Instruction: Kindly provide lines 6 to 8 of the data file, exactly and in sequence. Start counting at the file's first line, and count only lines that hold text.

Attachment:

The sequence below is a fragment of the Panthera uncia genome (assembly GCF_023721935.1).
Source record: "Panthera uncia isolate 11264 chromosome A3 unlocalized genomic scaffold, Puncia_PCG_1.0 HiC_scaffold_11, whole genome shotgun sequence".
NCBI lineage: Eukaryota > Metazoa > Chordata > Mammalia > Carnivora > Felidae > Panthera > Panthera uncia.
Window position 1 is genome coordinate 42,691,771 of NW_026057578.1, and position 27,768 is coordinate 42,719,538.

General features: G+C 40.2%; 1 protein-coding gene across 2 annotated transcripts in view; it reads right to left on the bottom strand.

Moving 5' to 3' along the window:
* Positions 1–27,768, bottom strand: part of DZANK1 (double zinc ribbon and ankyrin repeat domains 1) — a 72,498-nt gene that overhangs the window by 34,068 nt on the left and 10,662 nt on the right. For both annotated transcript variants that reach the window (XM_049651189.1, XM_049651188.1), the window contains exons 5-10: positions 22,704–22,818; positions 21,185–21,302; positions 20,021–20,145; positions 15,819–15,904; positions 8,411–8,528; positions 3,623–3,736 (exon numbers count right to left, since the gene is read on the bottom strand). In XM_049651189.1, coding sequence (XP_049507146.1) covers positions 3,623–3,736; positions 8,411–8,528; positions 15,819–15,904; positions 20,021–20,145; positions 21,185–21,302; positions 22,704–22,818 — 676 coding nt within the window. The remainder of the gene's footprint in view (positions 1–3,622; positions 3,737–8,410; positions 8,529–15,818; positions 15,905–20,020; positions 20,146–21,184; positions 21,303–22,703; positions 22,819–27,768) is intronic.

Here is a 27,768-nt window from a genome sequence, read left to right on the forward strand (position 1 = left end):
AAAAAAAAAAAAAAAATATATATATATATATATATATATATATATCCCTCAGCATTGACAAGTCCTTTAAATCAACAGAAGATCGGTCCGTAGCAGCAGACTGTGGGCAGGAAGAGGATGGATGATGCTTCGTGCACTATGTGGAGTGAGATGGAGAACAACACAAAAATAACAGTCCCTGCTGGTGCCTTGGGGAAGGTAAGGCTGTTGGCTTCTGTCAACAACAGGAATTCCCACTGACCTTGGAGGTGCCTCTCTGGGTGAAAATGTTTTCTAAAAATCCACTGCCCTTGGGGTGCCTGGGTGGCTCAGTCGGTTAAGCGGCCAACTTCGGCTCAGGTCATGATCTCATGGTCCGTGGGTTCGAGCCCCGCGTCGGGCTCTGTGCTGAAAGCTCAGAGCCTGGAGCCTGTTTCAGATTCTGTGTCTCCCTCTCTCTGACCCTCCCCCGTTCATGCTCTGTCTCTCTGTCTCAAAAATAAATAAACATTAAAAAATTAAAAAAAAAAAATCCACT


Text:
Moving 5' to 3' along the window:
* Positions 1–27,768, bottom strand: part of DZANK1 (double zinc ribbon and ankyrin repeat domains 1) — a 72,498-nt gene that overhangs the window by 34,068 nt on the left and 10,662 nt on the right. For both annotated transcript variants that reach the window (XM_049651189.1, XM_049651188.1), the window contains exons 5-10: positions 22,704–22,818; positions 21,185–21,302; positions 20,021–20,145; positions 15,819–15,904; positions 8,411–8,528; positions 3,623–3,736 (exon numbers count right to left, since the gene is read on the bottom strand). In XM_049651189.1, coding sequence (XP_049507146.1) covers positions 3,623–3,736; positions 8,411–8,528; positions 15,819–15,904; positions 20,021–20,145; positions 21,185–21,302; positions 22,704–22,818 — 676 coding nt within the window. The remainder of the gene's footprint in view (positions 1–3,622; positions 3,737–8,410; positions 8,529–15,818; positions 15,905–20,020; positions 20,146–21,184; positions 21,303–22,703; positions 22,819–27,768) is intronic.

Here is a 27,768-nt window from a genome sequence, read left to right on the forward strand (position 1 = left end):